Knicks Lose Cool In Loss To Bulls – Anthony, Chandler, Woodson Tossed

Published on: 22nd December, 2012

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Knicks Lose Cool In Loss To Bulls - Anthony, Chandler, Woodson Tossed   | read this item

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New York – Who said the sport of hockey has been cancelled?

What looked like a hockey game, replete with fights and players jawing back and forth, broke out tonight at Madison Square Garden when the Knicks faced the Chicago Bulls in an NBA contest. When the game was over and the Bulls had defeated the Knicks for the second time this season, 110-106, there had been more ejections between these two long-time rivals than a typical NHL match.

Knicks center Tyson Chandler and his Bulls counterpart, Joakim Noah were both thrown out after they got into a tussle during the fourth quarter. Just prior to that, Knicks coach Mike Woodson had been ejected after receiving his second technical foul while he was explaining a few things to referee, Zach Zarba, in his own inimitable coach-to-referee style of communication.

But that wasn’t the end of it. With 6:45 remaining in the game, Carmelo Anthony, the one instant-offense player the Knicks could least afford to lose when they are far behind an opponent, was himself tossed out of the gym for words deemed inappropriate by the refs.

So, if you are keeping score, it was the Knicks with three ejections, the Bulls with just one. The Knicks had six different individual technicals called on them while the Bulls had three. In a game like this, it almost seemed like there should be a penalty box to cool the players moods instead of being banished to the locker rooms.

Whatever the referees could be blamed for, and there was certainly enough inconsistent and incorrect calls, this still wasn’t a good game for the Knicks on several levels. That seems to be a recent trend heading down a concerning path for Woodson.

They’ve now lost two of their last three home games and although their record is still a sterling 19-7, there appears to be a few holes forming in their game, both on the offensive and defensive sides of the court.

Shooting the basketball, or lack thereof, seems to be priority number one for the Knicks and their coach. They began tonight’s game falling behind 14-2, hitting only one shot out of their first 14. From that point forward, they were playing catchup in a game they never held a lead. Not even one.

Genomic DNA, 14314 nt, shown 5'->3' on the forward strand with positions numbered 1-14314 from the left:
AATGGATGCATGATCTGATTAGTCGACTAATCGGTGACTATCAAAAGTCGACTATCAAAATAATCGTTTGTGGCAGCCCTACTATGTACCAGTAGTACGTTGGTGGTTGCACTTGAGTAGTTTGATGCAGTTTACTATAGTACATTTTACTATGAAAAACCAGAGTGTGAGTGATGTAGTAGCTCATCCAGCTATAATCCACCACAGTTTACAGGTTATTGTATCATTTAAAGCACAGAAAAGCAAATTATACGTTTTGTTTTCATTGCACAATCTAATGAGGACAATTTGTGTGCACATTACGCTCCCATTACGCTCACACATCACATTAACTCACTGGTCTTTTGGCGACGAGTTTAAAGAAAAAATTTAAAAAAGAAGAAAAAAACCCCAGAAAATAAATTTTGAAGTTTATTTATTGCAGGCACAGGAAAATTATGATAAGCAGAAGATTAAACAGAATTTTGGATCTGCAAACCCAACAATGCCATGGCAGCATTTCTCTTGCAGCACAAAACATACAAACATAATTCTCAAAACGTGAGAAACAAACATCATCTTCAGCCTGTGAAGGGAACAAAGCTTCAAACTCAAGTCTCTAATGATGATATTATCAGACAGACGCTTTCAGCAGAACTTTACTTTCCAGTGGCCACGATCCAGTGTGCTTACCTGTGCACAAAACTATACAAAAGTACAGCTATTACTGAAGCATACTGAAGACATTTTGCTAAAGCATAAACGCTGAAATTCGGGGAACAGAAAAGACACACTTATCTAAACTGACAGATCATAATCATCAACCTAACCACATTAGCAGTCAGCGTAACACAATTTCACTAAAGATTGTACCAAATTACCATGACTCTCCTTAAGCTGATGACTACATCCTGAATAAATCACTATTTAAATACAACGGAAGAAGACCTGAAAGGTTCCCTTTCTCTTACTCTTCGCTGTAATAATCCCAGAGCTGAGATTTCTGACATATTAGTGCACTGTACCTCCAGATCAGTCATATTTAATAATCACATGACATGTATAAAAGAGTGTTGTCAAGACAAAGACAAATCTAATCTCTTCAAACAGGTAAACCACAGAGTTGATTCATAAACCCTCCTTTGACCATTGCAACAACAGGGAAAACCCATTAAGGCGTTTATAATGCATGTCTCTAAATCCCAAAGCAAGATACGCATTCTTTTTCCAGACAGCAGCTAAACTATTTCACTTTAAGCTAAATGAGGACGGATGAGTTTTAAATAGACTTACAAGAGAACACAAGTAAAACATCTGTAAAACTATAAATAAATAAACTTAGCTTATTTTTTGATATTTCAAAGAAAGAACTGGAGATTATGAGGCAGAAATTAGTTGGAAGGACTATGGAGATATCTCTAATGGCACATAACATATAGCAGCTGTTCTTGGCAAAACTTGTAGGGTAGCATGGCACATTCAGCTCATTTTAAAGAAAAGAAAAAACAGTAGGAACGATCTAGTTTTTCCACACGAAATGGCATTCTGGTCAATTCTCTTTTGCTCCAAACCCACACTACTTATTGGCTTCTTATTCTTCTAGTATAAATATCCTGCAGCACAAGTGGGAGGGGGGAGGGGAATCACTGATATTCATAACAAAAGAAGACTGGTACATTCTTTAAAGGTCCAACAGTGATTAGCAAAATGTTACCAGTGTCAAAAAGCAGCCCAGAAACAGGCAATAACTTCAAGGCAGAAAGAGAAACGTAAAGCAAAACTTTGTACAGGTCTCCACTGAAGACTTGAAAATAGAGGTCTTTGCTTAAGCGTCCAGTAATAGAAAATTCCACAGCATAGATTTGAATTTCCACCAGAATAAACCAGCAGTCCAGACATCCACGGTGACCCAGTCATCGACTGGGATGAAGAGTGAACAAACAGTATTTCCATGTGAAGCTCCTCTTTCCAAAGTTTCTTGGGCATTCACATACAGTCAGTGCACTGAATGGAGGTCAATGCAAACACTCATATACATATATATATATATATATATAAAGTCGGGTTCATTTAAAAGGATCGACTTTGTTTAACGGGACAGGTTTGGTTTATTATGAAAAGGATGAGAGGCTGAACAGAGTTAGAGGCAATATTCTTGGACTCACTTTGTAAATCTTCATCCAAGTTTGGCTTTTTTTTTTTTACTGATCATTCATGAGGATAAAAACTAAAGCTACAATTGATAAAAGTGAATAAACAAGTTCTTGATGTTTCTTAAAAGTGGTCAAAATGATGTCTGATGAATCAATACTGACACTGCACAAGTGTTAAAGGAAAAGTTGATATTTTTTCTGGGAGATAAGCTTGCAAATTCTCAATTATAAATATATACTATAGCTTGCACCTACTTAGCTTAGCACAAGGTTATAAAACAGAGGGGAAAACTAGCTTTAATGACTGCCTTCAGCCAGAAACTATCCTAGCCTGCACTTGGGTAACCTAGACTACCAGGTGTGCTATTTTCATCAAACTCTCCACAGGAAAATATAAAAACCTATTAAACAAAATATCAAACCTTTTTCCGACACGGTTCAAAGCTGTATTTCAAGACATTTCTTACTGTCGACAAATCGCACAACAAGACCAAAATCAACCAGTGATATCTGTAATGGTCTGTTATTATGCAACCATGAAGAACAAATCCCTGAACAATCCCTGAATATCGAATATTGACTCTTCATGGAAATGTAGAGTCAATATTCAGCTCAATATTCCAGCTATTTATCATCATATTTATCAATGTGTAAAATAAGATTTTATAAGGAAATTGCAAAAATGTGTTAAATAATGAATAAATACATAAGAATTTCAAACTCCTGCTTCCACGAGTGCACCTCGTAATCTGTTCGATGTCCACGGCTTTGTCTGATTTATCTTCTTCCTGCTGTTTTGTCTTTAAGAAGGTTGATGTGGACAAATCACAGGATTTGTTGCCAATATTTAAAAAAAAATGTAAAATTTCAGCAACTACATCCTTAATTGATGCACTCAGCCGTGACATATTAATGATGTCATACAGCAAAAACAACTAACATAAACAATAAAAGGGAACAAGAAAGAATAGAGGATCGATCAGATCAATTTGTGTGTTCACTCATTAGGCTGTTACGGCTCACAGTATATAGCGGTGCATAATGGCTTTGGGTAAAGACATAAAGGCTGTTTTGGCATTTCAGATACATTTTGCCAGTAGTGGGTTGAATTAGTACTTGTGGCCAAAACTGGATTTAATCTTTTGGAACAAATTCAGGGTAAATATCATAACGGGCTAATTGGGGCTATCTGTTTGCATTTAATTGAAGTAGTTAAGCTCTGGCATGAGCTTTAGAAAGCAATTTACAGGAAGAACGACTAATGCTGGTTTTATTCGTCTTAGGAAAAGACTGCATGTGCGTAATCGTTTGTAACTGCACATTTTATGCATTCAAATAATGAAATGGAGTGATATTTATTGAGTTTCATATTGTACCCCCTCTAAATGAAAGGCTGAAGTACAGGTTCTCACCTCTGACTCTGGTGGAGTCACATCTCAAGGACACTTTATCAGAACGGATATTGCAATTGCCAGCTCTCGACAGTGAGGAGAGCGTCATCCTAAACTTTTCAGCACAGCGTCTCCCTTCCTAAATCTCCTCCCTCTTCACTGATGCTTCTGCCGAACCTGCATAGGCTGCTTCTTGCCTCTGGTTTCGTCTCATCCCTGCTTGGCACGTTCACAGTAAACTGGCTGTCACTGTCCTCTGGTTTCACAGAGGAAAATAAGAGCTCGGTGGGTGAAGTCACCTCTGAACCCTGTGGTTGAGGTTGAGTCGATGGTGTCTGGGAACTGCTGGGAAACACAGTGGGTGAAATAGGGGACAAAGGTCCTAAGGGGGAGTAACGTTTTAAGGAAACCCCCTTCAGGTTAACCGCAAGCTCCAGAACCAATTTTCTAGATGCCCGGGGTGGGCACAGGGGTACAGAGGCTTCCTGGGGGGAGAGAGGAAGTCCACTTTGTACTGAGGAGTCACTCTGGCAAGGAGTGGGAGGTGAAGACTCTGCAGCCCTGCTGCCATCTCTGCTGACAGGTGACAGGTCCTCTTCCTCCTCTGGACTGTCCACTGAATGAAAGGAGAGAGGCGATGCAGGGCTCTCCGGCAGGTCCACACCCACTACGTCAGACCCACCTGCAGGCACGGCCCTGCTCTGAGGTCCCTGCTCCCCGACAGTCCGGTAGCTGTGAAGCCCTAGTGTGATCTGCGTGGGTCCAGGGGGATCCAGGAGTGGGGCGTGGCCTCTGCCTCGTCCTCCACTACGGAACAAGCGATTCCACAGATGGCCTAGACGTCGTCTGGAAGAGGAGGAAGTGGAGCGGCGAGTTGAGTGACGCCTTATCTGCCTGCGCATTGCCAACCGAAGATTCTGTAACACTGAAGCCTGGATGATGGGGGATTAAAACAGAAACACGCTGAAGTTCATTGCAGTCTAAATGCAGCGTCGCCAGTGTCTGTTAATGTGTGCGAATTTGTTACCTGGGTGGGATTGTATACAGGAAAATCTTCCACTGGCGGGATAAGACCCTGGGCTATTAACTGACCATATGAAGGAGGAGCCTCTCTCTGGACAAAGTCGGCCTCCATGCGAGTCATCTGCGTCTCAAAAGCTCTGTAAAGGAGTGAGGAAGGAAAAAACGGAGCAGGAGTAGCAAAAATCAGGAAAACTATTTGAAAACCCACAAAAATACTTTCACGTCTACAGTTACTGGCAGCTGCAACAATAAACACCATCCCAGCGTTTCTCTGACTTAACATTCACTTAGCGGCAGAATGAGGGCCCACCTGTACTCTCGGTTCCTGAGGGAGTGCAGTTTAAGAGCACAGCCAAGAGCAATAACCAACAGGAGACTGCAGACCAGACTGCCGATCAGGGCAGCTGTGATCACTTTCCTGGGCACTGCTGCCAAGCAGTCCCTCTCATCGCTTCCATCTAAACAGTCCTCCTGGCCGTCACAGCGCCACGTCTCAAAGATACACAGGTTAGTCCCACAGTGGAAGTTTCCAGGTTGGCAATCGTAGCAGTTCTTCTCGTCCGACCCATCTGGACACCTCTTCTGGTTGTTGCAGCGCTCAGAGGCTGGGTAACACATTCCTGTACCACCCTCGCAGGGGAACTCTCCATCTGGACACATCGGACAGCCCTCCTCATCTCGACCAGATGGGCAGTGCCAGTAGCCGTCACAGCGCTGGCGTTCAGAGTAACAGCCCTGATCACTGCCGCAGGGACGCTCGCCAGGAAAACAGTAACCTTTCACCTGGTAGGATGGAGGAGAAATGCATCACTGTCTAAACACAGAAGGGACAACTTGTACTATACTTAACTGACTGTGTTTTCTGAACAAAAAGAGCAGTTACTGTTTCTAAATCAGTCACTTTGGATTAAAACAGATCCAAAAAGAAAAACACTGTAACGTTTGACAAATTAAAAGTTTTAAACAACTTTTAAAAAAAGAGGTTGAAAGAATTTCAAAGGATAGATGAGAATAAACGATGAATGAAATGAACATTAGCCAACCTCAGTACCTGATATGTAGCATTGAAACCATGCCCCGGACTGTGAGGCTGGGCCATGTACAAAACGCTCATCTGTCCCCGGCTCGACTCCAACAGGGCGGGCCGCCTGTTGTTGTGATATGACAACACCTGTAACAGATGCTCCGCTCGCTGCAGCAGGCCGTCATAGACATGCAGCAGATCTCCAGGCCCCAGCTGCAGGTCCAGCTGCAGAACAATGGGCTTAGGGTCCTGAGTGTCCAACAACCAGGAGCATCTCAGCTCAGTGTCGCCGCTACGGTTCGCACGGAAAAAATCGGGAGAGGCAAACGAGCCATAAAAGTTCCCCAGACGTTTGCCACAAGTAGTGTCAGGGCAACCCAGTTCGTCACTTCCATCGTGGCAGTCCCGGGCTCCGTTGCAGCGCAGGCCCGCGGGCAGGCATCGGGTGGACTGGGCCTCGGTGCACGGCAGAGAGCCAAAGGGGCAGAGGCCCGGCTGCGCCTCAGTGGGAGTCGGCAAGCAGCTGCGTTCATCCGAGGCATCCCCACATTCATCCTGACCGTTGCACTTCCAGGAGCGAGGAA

Woodson, in his post-game press conference, maintained his composure, unlike some of his players during the game.

“Just bad coaching tonight,” he said. “It was just bad coaching on my part. I won’t comment on the referees or any of that stuff.”

Woodson didn’t want to be dragged into a verbal battle over the proficiency of NBA referees after such an emotional game. Surely, he’s more comfortable keeping his money in his own pocket rather than giving it away in NBA fines for publically lambasting the game officials. David Stern frowns upon such things, you know.

“In the heat of the battle, things are said,” Woodson added. “You try to play hard and do the right things. You have to give Chicago credit, they played great tonight, and they came out of here with a win.”

Opponents are beginning to figure out a few things about the Knicks streaky shooting habits. Very simply, if Ronnie Brewer has a wide-open shot from anywhere on the court, let him shoot it. Chances are, and the league knows this, it’s going to be a miss. By a lot.

The other weakness that has shown up in recent games has been the outside shooting and decision-making of the supposed lead-dog of the Knicks, the point guard, Raymond Felton. Felton’s shooting percentage over his last five games is a very un-sterling 38% but even worse, he’s only hitting at a 16% clip (3 for 18) from the three-point arc over that time frame. On Felton’s pick and rolls with Chandler and Anthony, defense’s are packing it in underneath instead of staying with Felton up top, letting him have that open shot near the top of the key, which he is invariably missing.

“From the jump, they were the more physical team and carried that out throughout the whole game,” said Anthony. “We reacted rather than coming out of the jump as the more aggressive team. When we tried to be more aggressive, it was too late.”

The focal point of the Bulls aggressiveness seemed to stem directly from their center, the 6’10” Joakim Noah. The 27-year old native of New York City, having his best all-around season with almost 14-points and 11 rebounds per game, outplayed Chandler tonight, with 15-points, 12-rebounds, six assists, and a blocked shot in 41 minutes. Chandler only took one shot in his 34-minute stint, scoring just five points to go along with eight rebounds.

“Things happen but we won the basketball game,” Noah said. “I wish I wouldn’t have gotten ejected. Two guys were trying to for a rebound. We play hard. We don’t back down.”

Noah is known for playing the game with an edge, something that often irritates other players in the league.

The Knicks noticed Noah’s combative style tonight.

“They let Noah be very aggressive tonight,” said Anthony. “He is the anchor and motor of that team. When he gets going, everyone else gets aggressive.”

It looks like the Knicks and Woodson have a few things that need ironing out in the next few days but practice time will be limited. Their next game is on Sunday, against the Timberwolves, who have both Kevin Love and Ricky Rubio back in their lineup. Based on what we’re seeing out of the Knicks lately, don’t expect an easy game for them. The league has a way of catching up to teams.

 

 

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